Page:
LONDON — Prime Minister Theresa May has today avoided criticising US President Donald Trump for his response to violent white-nationalist violence in Charlottesville, Virginia at the weekend.
President Trump said on Tuesday that “there is blame on both sides” after a woman was killed and 19 other injured when a car was driven deliberately into people protesting against a far-right demonstration in Charlottesville.
Speaking on Wednesday, May said it is “important for all those in positions of responsibility to condemn far right views” but failed to specifically condemn President Trump’s remarks.
The prime minister said: “I see no equivalence between those who propound fascist views and those who oppose them. I think it is important for all those in positions of responsibility to condemn far right views wherever we hear them,” but refused to condemn Trump’s actions.
“I think it is important for all those in positions of responsibility to condemn far right views wherever we hear them.”
On Tuesday the US President defended his original comments on the protests, saying that it was a “fine statement.”
Trump also defended some protesters in Charlottesville, saying: “Not all of those people were neo-Nazis, believe me. Not all of those people were white supremacists.”
May has been criticised for not condemning Trump’s remarks, with her spokesperson saying on Monday: “What the president says is a matter for him but what we are very clear that from very early on after this tragedy is that we condemn racism, hatred and violence.”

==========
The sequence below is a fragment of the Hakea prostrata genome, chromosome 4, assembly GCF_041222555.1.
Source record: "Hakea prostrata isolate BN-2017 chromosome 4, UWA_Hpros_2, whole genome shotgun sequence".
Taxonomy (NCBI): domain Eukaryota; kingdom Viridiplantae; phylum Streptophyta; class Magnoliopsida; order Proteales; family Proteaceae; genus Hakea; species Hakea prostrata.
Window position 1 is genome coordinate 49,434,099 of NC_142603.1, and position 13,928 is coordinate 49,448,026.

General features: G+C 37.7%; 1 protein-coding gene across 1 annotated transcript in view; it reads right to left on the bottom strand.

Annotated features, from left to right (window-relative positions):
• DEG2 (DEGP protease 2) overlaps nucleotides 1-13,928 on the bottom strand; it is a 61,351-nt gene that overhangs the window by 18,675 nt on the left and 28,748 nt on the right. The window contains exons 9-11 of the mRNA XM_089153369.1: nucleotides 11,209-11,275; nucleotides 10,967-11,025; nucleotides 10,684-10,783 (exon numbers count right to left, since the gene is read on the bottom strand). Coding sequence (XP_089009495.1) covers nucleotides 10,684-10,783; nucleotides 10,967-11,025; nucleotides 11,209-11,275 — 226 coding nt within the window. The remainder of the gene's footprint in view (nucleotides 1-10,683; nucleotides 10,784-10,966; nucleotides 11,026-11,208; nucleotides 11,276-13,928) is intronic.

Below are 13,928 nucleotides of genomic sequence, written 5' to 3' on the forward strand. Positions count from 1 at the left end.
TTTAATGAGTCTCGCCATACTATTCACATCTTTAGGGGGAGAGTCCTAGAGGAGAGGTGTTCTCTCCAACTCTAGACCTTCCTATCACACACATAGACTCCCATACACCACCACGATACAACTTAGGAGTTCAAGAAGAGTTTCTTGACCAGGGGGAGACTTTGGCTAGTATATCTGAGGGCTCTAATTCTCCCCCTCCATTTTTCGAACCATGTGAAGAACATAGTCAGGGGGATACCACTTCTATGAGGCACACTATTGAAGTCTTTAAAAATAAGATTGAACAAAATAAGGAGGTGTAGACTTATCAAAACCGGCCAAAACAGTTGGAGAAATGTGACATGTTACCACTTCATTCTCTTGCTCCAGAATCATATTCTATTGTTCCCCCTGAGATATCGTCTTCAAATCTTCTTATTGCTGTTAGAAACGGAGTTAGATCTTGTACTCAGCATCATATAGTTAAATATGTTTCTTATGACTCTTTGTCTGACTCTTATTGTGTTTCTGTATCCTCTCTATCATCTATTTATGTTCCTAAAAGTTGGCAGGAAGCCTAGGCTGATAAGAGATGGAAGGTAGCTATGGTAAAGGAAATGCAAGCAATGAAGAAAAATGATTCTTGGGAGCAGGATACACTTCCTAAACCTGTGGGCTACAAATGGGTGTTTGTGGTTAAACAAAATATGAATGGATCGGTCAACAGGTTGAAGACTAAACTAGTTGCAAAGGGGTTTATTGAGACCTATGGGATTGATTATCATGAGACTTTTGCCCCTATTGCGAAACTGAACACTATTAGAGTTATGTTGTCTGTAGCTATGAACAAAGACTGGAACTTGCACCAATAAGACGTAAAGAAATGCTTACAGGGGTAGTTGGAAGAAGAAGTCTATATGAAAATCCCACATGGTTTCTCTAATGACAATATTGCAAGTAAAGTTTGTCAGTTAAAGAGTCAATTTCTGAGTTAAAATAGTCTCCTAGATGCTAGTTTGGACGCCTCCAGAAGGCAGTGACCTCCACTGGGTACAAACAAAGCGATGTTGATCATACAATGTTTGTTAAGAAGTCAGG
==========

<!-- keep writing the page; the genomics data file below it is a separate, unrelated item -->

Green Party co-leader Jonathan Bartley accused May of being a coward for not standing up to the US president.
He said: “Theresa May’s failure to condemn Donald Trump’s abhorrent response to the violence in Charlottesville is not only embarrassing but dangerous. We cannot allow fascism to go unchecked.
“Now is not the time for hand-holding. Theresa May must stop being cowardly and show zero tolerance for bigotry. Her silence makes her complicit.”
There have also been calls for Trump’s state visit to be cancelled because of his response to the protests, with Liberal Democrat leader Vince Cable calling it “completely wrong.”
Cable said: “The fact he remains highly dependent on White House advisors from the extreme-right shows he is firmly anchored in this detestable worldview. It would be completely wrong to have this man visit the UK on a State Visit.”
“The government should be following the far more prudent example to relations with the US President set by Angela Merkel in Germany.”
Other Conservatives have called out Trump over his comments, with Scottish Tory leader Ruth Davidson tweeting:
Labour leader Jeremy Corbyn said on Monday that Trump’s initial response was “not enough” and “surely every president of every country in the world… should be able to condemn that.”
The President of the United States has just turned his face to the world to defend Nazis, fascists and racists. For shame.
— Ruth Davidson (@RuthDavidsonMSP) August 15, 2017
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